A review by the Irish Government of the health care system has concluded that there is “no evidence” that any of the country’s 10 main health systems are working effectively.
The review was launched by Health Minister Alan Shatter on Monday.
Health Minister Alan Schulz said the review was a response to the recommendations of the OECD’s new “Healthy Cities and Communities” report.
Mr Shatter said the report found that Ireland has one of the lowest health-care costs in the OECD.
“The evidence from our system is not strong,” he said.
But he added that “there is absolutely no evidence” of widespread underfunding in Irish health.
The OECD’s Health Cities and Cities report, published on Monday, found that health care costs in Ireland are among the lowest in the developed world, even though the country is not an OECD member.
Ireland has one health system, with the NHS and all of its health services delivered by three local authorities, and the other is the Department of Social Protection (DSP).
It says the DSP is responsible for almost 80 per cent of all health care services in Ireland.
The report found there was a “lack of clarity” in the way the health service was organised.
It said that the “disjointed nature of the system and the absence of consistent accountability for the decisions that are made by the DSPs in their own offices” resulted in “a culture of corruption”.
The report also recommended the Government “seek to create a single, consolidated and publicly accountable agency for health and social care” that would work with private sector providers.
However, Mr Shatter insisted the Government would “never” reduce or abolish the DSPS.
He said the new review would be “independent” and “independent of the DSDP”.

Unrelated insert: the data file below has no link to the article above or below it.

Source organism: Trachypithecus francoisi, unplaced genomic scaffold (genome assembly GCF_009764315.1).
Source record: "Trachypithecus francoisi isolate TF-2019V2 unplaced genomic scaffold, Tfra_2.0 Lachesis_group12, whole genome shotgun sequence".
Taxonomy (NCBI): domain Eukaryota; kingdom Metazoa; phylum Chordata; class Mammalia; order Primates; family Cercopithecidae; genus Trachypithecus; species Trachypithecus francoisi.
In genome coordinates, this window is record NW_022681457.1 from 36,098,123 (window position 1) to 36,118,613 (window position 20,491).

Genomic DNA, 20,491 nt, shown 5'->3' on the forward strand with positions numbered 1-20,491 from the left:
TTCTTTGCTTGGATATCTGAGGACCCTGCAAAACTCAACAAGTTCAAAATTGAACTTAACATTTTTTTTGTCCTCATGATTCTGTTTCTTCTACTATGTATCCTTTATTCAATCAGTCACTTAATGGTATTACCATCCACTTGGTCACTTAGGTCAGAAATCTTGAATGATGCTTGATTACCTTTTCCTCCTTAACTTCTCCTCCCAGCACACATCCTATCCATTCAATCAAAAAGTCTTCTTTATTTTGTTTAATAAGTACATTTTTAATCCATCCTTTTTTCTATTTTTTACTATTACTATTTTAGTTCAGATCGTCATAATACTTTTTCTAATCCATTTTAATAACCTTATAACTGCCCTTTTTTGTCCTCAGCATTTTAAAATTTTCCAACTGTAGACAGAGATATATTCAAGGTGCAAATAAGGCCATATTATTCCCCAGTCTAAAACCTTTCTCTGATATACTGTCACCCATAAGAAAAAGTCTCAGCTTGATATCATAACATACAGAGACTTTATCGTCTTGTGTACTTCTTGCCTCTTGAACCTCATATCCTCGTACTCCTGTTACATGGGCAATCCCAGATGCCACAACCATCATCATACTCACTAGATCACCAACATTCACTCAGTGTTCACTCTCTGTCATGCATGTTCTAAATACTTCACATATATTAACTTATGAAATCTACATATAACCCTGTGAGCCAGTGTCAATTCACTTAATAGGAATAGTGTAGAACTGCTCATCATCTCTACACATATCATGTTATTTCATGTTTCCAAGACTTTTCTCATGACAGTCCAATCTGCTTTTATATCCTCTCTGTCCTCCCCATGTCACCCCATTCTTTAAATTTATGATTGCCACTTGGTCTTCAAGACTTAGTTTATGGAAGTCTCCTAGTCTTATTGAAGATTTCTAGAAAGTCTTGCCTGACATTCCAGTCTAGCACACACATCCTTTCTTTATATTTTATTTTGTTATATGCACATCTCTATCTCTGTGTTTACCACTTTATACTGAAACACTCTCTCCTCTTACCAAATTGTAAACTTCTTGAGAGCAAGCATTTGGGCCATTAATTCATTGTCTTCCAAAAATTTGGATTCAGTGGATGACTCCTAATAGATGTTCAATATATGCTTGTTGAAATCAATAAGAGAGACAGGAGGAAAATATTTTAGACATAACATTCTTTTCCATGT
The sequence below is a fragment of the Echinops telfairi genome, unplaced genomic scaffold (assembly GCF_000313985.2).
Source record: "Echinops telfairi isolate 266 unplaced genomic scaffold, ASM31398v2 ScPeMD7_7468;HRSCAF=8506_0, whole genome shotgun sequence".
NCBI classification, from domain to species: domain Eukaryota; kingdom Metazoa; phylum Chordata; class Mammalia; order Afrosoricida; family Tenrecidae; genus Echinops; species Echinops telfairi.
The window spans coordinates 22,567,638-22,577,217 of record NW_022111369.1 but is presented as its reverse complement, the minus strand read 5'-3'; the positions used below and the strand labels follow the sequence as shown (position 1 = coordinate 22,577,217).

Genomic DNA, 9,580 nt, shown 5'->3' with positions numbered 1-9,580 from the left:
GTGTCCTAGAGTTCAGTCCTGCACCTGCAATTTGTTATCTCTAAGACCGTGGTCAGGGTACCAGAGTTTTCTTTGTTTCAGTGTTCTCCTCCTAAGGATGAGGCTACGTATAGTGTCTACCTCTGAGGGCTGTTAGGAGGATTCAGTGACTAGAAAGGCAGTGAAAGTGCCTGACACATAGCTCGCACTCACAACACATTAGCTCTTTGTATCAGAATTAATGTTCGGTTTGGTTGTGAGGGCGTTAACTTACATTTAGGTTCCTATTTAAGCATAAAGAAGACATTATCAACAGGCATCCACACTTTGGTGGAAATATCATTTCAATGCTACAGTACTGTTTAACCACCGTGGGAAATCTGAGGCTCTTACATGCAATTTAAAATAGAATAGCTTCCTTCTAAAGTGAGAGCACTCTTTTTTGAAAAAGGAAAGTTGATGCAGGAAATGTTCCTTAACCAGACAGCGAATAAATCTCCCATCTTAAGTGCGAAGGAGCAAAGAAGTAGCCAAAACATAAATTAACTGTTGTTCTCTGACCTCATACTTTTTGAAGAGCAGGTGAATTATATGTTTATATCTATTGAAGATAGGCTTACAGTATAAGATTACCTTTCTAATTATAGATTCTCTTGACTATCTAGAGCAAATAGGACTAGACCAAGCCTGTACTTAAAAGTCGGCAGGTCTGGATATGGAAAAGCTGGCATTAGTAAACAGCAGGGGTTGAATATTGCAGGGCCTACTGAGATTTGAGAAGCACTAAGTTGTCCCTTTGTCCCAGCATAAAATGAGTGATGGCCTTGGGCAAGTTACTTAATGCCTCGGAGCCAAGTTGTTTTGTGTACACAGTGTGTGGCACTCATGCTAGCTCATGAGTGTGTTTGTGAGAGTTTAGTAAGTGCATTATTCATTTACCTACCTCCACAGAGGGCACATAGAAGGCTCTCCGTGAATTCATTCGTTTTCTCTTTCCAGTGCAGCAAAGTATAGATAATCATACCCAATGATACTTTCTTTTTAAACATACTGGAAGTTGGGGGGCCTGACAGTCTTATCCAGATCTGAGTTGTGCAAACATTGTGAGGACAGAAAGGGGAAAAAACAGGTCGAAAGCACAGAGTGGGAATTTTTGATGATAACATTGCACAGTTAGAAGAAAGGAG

“This is not a Government mandate,” he told the Oireachtas.
“This is the work of the Independent Commission for the Health and Social Care of the People.”
The review, due to be released in the coming weeks, is being undertaken by Dr Pauline Feltner, a GP and member of the Advisory Council for the National Health Strategy (NHS).
Dr Felt, who is also the chair of the Joint Advisory Group on the Future of Health in Ireland, said that while she was not an expert in health care, the report was a timely reminder that the public had a right to know how their health is being managed.
“We have a national public health crisis.
I don’t think anyone has seen this before,” she said.”
The report shows that the system is failing, the system needs to be fixed.
I’m not sure if that is the time or the place for the Government to go into some detail, but I’m sure the NHS will respond with a very robust plan to get back to the level of services and the quality of care that we are seeing in Ireland.”
Dr Pauline said that although she was “not a physician” she had seen “a real lack of clarity and the lack of accountability in the system”.
I have seen a real lack in the public engagement and I have seen an over-reliance on the private sector.”